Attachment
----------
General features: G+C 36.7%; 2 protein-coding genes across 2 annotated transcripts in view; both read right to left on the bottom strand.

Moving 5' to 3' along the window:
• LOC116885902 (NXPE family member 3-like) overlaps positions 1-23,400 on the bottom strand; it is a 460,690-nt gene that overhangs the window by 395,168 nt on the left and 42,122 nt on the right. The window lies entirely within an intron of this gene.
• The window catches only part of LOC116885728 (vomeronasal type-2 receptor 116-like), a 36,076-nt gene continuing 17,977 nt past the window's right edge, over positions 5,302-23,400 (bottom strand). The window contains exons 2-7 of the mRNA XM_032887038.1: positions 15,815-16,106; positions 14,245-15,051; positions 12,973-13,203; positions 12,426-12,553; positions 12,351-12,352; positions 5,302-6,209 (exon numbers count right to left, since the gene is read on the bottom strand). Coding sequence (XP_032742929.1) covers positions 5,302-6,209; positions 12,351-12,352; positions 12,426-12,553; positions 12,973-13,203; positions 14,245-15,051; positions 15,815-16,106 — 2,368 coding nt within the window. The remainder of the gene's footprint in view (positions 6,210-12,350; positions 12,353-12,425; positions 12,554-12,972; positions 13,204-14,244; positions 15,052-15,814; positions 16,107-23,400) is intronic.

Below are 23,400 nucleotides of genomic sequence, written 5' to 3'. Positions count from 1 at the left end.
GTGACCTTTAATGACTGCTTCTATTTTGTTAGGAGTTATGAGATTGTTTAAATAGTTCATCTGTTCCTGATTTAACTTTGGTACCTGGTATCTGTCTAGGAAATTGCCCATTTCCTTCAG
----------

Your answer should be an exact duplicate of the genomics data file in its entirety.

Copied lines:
General features: G+C 36.7%; 2 protein-coding genes across 2 annotated transcripts in view; both read right to left on the bottom strand.

Moving 5' to 3' along the window:
• LOC116885902 (NXPE family member 3-like) overlaps positions 1-23,400 on the bottom strand; it is a 460,690-nt gene that overhangs the window by 395,168 nt on the left and 42,122 nt on the right. The window lies entirely within an intron of this gene.
• The window catches only part of LOC116885728 (vomeronasal type-2 receptor 116-like), a 36,076-nt gene continuing 17,977 nt past the window's right edge, over positions 5,302-23,400 (bottom strand). The window contains exons 2-7 of the mRNA XM_032887038.1: positions 15,815-16,106; positions 14,245-15,051; positions 12,973-13,203; positions 12,426-12,553; positions 12,351-12,352; positions 5,302-6,209 (exon numbers count right to left, since the gene is read on the bottom strand). Coding sequence (XP_032742929.1) covers positions 5,302-6,209; positions 12,351-12,352; positions 12,426-12,553; positions 12,973-13,203; positions 14,245-15,051; positions 15,815-16,106 — 2,368 coding nt within the window. The remainder of the gene's footprint in view (positions 6,210-12,350; positions 12,353-12,425; positions 12,554-12,972; positions 13,204-14,244; positions 15,052-15,814; positions 16,107-23,400) is intronic.

Below are 23,400 nucleotides of genomic sequence, written 5' to 3'. Positions count from 1 at the left end.
GTGACCTTTAATGACTGCTTCTATTTTGTTAGGAGTTATGAGATTGTTTAAATAGTTCATCTGTTCCTGATTTAACTTTGGTACCTGGTATCTGTCTAGGAAATTGCCCATTTCCTTCAG